So if you want to experience a piece of authentic Chicago, Italian American cuisine, and/or believe that abbondanza is a virtue in cooking, remember that all roads lead to Italian Village!

Italian Village on Urbanspoon

Every Dog Will Have Its Day

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Hello to everyone out there in the blogosphere!  Welcome to another edition of Mastication Monologues.  Today I will be telling you about a small establishment called Huey’s Hotdogs located at 1507 W Balmoral Ave (between Clark St & Ashland Ave) Chicago, IL 60640  in the Edgewater/Andersonville neighborhood.  NOTE:  Even though some websites say that they only take cash, they DO take credit cards now.

This food adventure was born out of my fellow classmate’s desire to try a classic Chicago hotdog, but there was a certain caveat that drove us to this specific place:  she’s a vegetarian.  Ergo, we decided to give Huey’s a try due to its large selection of vegan friendly dishes like hot dogs, burgers, chili, and salads.  I, however, was looking for something beyond the typical Chicago hotdog, brat, Italian beef, or cheeseburger.  Instead, I was drawn to a strange option under the Sausages header on the chalkboard menu:  Turducken.  No, it is not some sort of mystical animal that comes from the dense jungles of Grant Park, but rather a Frankenstein-esque creation of Thanksgiving proportions.  What it consists of is taking a chicken stuffed with spice rub, stuff it into a duck with more stuffing, and then put it all into a turkey with, you guessed it, more stuffing.  All of the birds are de-boned, and in the end you enjoy a three-layered meat monstrosity.  Given all of this information, you can now see why I was curious to see how they could synthesize this hybrid meat into sausage form.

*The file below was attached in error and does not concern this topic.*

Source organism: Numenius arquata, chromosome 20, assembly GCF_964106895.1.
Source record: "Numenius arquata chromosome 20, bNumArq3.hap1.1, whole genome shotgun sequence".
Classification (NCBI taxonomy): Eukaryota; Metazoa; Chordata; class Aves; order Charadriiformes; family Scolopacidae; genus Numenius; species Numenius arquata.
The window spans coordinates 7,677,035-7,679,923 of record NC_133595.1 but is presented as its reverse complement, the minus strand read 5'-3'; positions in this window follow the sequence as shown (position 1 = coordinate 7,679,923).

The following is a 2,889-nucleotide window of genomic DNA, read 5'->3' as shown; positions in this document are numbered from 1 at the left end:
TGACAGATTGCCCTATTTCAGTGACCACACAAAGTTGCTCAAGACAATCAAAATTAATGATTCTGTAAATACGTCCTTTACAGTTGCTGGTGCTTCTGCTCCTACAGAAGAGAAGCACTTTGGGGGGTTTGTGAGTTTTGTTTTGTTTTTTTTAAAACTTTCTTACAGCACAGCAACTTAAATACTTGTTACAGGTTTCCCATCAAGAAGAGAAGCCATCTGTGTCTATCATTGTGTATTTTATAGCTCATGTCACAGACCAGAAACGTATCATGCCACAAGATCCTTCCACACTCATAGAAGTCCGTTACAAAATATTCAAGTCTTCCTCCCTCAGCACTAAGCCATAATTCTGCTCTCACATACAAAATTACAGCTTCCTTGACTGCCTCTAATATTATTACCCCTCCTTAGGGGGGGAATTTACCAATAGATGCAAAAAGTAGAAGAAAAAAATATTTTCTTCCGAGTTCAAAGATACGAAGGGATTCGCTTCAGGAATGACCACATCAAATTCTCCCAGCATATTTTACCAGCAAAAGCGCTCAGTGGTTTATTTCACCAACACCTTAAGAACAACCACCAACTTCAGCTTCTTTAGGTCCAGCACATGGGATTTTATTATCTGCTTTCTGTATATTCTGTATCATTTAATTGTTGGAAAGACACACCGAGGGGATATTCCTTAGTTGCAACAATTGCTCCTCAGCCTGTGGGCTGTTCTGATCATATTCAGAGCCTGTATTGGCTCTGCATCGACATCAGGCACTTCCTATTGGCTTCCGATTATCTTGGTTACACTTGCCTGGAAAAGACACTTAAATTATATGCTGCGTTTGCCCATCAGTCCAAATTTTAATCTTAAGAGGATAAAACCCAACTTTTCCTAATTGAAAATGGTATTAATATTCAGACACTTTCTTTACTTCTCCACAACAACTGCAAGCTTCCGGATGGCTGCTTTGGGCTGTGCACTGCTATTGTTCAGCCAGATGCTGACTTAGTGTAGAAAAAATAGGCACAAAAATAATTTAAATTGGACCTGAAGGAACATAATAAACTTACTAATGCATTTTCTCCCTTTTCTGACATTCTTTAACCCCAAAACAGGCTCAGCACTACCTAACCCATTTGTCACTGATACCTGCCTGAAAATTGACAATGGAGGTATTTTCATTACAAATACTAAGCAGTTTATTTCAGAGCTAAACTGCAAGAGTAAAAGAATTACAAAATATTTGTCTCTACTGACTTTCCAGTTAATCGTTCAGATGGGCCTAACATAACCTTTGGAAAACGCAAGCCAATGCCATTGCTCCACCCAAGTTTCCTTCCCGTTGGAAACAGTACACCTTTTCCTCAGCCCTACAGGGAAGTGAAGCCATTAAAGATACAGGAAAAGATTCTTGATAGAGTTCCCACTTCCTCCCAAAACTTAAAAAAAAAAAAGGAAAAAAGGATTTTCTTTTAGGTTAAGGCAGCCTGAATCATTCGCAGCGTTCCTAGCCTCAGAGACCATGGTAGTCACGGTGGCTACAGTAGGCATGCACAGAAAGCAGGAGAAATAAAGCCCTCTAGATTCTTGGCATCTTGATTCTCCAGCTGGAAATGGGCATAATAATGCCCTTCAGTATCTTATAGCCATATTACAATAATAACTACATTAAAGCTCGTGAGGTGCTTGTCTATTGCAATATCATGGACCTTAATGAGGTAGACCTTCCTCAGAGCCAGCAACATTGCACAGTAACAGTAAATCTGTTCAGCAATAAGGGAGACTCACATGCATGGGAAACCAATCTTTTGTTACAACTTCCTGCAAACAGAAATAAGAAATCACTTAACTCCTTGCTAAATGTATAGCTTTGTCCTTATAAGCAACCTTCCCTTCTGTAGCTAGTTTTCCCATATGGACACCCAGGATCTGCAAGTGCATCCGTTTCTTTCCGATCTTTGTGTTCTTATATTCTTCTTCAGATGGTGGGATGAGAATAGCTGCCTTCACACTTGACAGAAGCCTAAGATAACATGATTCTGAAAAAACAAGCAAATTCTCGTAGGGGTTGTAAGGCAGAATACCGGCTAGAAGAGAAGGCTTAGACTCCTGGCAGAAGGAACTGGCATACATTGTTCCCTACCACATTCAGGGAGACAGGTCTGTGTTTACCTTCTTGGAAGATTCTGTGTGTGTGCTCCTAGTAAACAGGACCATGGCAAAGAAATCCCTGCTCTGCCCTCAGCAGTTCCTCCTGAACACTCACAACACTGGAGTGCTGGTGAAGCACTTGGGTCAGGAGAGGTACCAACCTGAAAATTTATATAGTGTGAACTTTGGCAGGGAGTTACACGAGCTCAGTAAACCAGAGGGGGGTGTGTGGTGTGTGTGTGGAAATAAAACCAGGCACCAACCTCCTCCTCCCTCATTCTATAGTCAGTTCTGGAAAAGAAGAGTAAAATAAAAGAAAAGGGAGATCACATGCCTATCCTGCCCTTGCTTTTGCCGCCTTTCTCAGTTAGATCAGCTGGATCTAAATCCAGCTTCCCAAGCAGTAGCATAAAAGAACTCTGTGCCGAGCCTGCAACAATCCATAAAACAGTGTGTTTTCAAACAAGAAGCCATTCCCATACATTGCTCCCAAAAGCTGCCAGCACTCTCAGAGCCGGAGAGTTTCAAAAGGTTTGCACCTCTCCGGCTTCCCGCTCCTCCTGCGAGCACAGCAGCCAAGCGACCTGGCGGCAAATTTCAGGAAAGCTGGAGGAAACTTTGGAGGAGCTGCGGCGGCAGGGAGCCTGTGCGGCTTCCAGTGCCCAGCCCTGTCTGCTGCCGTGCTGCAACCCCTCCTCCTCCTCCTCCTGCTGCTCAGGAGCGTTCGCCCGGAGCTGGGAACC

All dressed up and definitely has a place to go: my stomach.

When they brought it out to me, I was somewhat underwhelmed by what I was faced with in my plastic basket.  It was served on a typical white bread, poppy-seed covered bun, and the tawny white sausage itself seemed to be grilled along with being cut in half/scored on top.  The actual taste of the meat was very rich with some fatty undertones from the duck and backed up with the heartiness of the turkey, but was somewhat difficult to taste due to the cranberry and horseradish sauce that came on it.  As strange it may seem, this thick scarlet comforter did not taste as terrible as one would may think.  Unfortunately, I thought that it sullied the sausage because the cranberry element completely smothered any horseradish flavors and also almost comprehensively drowned out the Turducken.  However, I was pretty impressed that the bun was not soggy with how much of this cranberry jam they put on the top of it, but it was thick enough to stay on the sausage for a surprisingly clean dinner.  As for the fries that came with the sausage, I was pleasantly surprised at how delicious they were.  They were a medium to dark golden brown and on the softer side with a fluffy white inside, but they had a rich aftertaste that made it seem like they were fried in a different sort of oil.  I actually enjoyed them more than the sausage which was somewhat sad.

As a whole, Huey’s really is like any other basic Chicago hot dog stand aside from their vegan menu.  So unless you’re a vegetarian, you can get basically the same food elsewhere like at Gold Coast Dogs or Wiener Circle without having to go so far north.

Huey's Hot Dogs & More on Urbanspoon